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    Friday, January 27, 2023

    Norwich Public Utilities proposes $93.7 million budget, no rate increases

    Norwich — Norwich Public Utilities officials presented a $93.7 million combined budget for all four utility services Tuesday that calls for no rate increases, with a $1.1 million spending increase offset by a $2.2 million increase in revenues.

    The Board of Public Utilities Commissioners is expected to vote on the budget at its April 16 meeting. No public hearing is planned, NPU officials said, because rates for all services will remain the same. NPU will discuss the budget with the City Council in a workshop scheduled for 8:30 p.m. April 4.

    The budget includes a charter-required payment of 10 percent of gross revenue of electric, water and natural gas revenues to the city, totaling $8.86 million based on revenues from the 2017-18 fiscal year. The payment is up by $385,095 over last year’s payment.

    The electric division is by far the largest of the four NPU services, with a total expense budget of $55.18 million, an anticipated drop in expenses of $529,203.

    Electric rates for NPU customers will remain stable, because for the second consecutive budget year, NPU will use $4 million in rate-stabilization funds from NPU’s membership share of revenues generated by the Connecticut Municipal Electric Energy Cooperative to offset purchased power costs. The budget shows a $773,962 reduction in the cost of purchased power, to a total of $26.2 million, although NPU expects to purchase more power next year, NPU Financial Planning Manager Laura Huren said.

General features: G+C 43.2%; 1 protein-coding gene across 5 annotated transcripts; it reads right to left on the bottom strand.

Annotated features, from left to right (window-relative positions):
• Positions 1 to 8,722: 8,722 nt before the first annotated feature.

The natural gas expense budget totals $20.3 million, an increase of $976,327. The water division budget totals $10.09 million, up by $496,084 and the sewer budget is set at $8.1 million, an increase of $165,741. Natural gas rates will remain the same but residential customers already saw a $5-per-month increase in their bills starting in March to reflect the added cost of purchasing natural gas from Northeast pipelines.

    NPU acting General Manager Chris LaRose said a delay in construction of a major pipeline project across New York caused purchased gas prices to jump. No new increase is expected in the 2019-20 budget.

    NPU anticipates increases in revenues across the board next fiscal year, for a combined total of $101 million, in part due to the improving economy and the ongoing natural gas expansion, LaRose said. Natural gas revenues are expected to rise by $1.48 million, including an $862,000 increase in residential gas sales. Electric revenues are budgeted to increase by $350,872, water revenues by $200,406 and sewer revenues by $239,905.

    Expense increases include costs of system upgrades, the payment to the city and a $792,239 increase in employee benefit costs, reflecting a 15 percent increased payment to the city’s employee pension fund as part of a citywide effort to catch up on contributions to the fund, NPU spokesman Chris Riley said.

    But the total number of budgeted positions will drop by four in the coming year. Huren said four vacant positions — a lineman, sewer collection employee, a natural gas inspector and a project coordinator — will not be filled, putting NPU’s total employees at 146. Total wages, budgeted for $26.2 million, will be down by $90,087.

    The NPU salaries budget includes unspecified totals for general manager and assistant general manager — LaRose’s position before he took over for former General Manager John Bilda. Bilda was placed on paid administrative leave in November and then removed under a separation agreement in January that calls for him to retire in April. Bilda faces four federal corruption charges in connection with his role in CMEEC’s hosting of lavish trips to the Kentucky Derby for four years, from 2013 to 2016.

    Board Chairwoman Grace Jones said Tuesday said a search for a permanent general manager “is not on deck” for the next few months. Jones said the board will wait to address the issue until the budget is reviewed and adopted and the annual audit is reviewed.


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